From Belgium to Switzerland,
the final stretch before Zorro's naturalization

From May 13th to June 12th, 2012

After three weeks of navigation, Zorro was about to reach the country of the French fries, beers, waffles, Tintin comics, not to say the country of the chocolate.

On Sunday morning, we woke up an hour late, but managed to board on an Easyjet flight to Brussels. We strolled through the narrow streets of the city as hundreds of other visitors. It was much cooler than it was in Geneva, but the incessant rain that Belgium has known over the last few weeks has given way to a beautiful sunny sky. Pigeons took the opportunity to bath in fountains while the local people were having fun wandering on flea markets.


In the afternoon, we joined our friends Sarah, Nicolas and their daughter Elea, met in Belize over a year before. It was a good opportunity to relax in a park for some beer tasting while enjoying an outdoor concert.

We spent a pleasant evening with our friends who had also traveled in South America for a few months. After a short night's sleep, Nicolas drove us to Gare du Midi.


It was time to meet again with Lucette, Dirk and Wolfgang who had kindly offered to drive us to the port of Zeebrugge, recovering their vehicles too. We made a short break with a customs agent, before reaching the port Wilhelmsen office. After over an hour of waiting, Wolfgang's vehicle was the first to arrive. A short inspection and he returned with a smile, everything was in order. We couldn't see it yet, but could already hear the engine's noise, Zorro had arrived! Aside from our two batteries which were flat (they inadvertently switched the fridge on...), there was no damage nor theft. It's time for the verdict of the Lucette and Dirk' s Sprinter. The back bumper was broken and despite the added wood panels between the driver and the rear part, they did not think about the small button which unlocks all doors from the driver's seat. The living area was visited, their belongings were scattered and Dirk cloth were missing. Hopefully their insurance won't scroll to the payment of the bumpers.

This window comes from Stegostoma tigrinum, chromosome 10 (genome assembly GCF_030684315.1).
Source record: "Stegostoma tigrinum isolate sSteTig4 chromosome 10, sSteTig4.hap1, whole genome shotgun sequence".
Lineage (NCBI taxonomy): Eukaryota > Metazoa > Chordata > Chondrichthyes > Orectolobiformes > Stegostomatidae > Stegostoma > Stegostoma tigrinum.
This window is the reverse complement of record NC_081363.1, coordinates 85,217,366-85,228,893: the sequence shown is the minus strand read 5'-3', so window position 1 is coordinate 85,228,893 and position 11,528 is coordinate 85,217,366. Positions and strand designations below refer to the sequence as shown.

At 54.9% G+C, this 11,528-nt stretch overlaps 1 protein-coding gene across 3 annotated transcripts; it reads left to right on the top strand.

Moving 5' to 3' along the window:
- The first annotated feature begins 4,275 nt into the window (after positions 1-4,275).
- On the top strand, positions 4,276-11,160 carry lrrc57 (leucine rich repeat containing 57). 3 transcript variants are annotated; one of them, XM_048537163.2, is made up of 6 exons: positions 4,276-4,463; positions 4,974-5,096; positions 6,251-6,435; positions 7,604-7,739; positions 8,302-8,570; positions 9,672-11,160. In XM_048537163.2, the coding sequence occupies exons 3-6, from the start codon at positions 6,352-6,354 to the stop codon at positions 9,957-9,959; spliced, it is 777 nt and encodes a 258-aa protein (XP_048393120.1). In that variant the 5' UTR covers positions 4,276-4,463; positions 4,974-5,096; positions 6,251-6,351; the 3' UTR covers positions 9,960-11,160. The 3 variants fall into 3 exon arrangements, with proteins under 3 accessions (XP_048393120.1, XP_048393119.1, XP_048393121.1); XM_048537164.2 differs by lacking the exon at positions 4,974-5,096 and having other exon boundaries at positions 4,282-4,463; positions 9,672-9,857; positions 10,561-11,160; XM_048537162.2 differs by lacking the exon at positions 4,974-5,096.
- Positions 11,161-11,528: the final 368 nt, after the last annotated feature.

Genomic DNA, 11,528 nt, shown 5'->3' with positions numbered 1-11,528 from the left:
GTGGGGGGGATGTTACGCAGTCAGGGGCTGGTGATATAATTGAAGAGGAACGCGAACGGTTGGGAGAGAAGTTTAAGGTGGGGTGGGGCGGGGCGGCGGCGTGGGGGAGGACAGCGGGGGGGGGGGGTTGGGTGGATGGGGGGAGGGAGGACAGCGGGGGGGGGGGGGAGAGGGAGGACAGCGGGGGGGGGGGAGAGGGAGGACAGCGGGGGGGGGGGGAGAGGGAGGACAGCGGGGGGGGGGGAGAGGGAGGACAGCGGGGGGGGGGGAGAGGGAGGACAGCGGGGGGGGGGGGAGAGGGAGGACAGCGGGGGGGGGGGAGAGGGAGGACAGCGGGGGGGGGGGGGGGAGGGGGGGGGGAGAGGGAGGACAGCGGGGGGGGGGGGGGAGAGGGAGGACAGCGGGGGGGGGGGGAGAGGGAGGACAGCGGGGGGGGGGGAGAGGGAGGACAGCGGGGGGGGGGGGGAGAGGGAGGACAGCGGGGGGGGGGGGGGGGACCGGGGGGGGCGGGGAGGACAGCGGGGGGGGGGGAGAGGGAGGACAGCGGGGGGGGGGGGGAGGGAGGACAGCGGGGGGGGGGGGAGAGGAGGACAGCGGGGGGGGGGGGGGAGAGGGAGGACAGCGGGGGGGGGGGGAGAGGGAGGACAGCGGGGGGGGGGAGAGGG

While driving on the French highway, the battery indicator turned one. It seemed that the dynamo wasn't charging anymore. We had almost forgotten what it was to travel with a VW combi from 1974 ... We switched off everything which could use energy. No radio, no GPS and we stopped before nightfall in order to avoid using the lights. Fingers crossed, we arrived at the French-Swiss border where formalities were quickly done before reaching Geneva.

Zorro was imported into Switzerland as personal effect, no customs duties nor VAT, only 32 francs for administrative fees. Next step, the technical inspection. But all this will require some preparations.

During the trip, over the phone my father has often proved he knew the VW combi mechanic on the fingertips, it was time to see him at work


Everything started with the dynamo where the bolt was inaccessible and kind of damaged. It was time to put the engine down for the first time (but probably not the least) on the Swiss ground. After identifying the spare parts to be changed, we drove to Serial-Kombi (, a classic VW specialist located in Grenoble (France). The installation of the parts could begin. We finally found an oil cooler to replace the old one which we leaking since a long time. We changed the installation of the horn which wasn't adapted to the Swiss standard. Found a way to change the original windshield washer which has never worked. Cleaned the housing of the accelerator cable and changed the accelerator cable which gave us hard times by freezing at subzero temperatures. We changed the windows of rear lights which were damaged, changed the headlights which were not compatible to the Swiss rules. We changed some parts in the steering column in order to remove a small gap. We found a second-hand steering wheel at Garage Populaire, a VW specialist near Morges (Switzerland).

Zorro has been widely tested on the roads of South America, he obviously had minor colds and he deserves a special treatment. That's why we decided to take him to the SPA for a massage, manicure, pedicure, at a car bodybuilder. While Enrico (78 years old, but still has the head on his shoulders) took care of the grinding, welding, sanding and painting, we took care of bumpers, rims, hump caps and other details. It was also the opportunity to install the new windshield which Aless bought before leaving Colombia.


We took the opportunity of having the car on the lift to put my father back to work. We changed a steering bar, some parts on the central pivot, the steering damper, a suspension ball joint and VOILA !

The technical visit is scheduled for 12th of June and we keep our fingers crossed !

Not without some last minute surprises to resolve, the technical inspection successfully passed. Zorro is- officially Swiss. What a relief to know that we were not completely wrong in our decision.

I would like to thank my dad who despite his busy schedule, helped and guided us on the mechanical part.

Click here to read the following story of Zorro in Europe.

From Belgium to Switzerland - May-June 2012"